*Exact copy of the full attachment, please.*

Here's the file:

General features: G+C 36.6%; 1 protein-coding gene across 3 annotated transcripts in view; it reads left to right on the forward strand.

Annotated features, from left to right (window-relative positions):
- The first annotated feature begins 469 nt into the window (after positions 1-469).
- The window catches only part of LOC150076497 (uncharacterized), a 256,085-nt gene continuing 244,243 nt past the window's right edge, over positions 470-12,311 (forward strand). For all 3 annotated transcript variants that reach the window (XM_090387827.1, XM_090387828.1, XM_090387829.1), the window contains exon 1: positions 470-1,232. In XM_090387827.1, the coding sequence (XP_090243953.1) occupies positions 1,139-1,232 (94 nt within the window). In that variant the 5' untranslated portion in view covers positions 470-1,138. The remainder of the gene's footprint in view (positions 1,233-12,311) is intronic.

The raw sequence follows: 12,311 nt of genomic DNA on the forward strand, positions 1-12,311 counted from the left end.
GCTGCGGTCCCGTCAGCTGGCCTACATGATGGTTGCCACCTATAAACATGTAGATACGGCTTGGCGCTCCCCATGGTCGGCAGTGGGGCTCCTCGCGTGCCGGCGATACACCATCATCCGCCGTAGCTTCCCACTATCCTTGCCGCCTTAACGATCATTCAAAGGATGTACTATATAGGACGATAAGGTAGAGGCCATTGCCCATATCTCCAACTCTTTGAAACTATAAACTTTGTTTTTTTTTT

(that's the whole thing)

General features: G+C 36.6%; 1 protein-coding gene across 3 annotated transcripts in view; it reads left to right on the forward strand.

Annotated features, from left to right (window-relative positions):
- The first annotated feature begins 469 nt into the window (after positions 1-469).
- The window catches only part of LOC150076497 (uncharacterized), a 256,085-nt gene continuing 244,243 nt past the window's right edge, over positions 470-12,311 (forward strand). For all 3 annotated transcript variants that reach the window (XM_090387827.1, XM_090387828.1, XM_090387829.1), the window contains exon 1: positions 470-1,232. In XM_090387827.1, the coding sequence (XP_090243953.1) occupies positions 1,139-1,232 (94 nt within the window). In that variant the 5' untranslated portion in view covers positions 470-1,138. The remainder of the gene's footprint in view (positions 1,233-12,311) is intronic.

The raw sequence follows: 12,311 nt of genomic DNA on the forward strand, positions 1-12,311 counted from the left end.
GCTGCGGTCCCGTCAGCTGGCCTACATGATGGTTGCCACCTATAAACATGTAGATACGGCTTGGCGCTCCCCATGGTCGGCAGTGGGGCTCCTCGCGTGCCGGCGATACACCATCATCCGCCGTAGCTTCCCACTATCCTTGCCGCCTTAACGATCATTCAAAGGATGTACTATATAGGACGATAAGGTAGAGGCCATTGCCCATATCTCCAACTCTTTGAAACTATAAACTTTGTTTTTTTTTT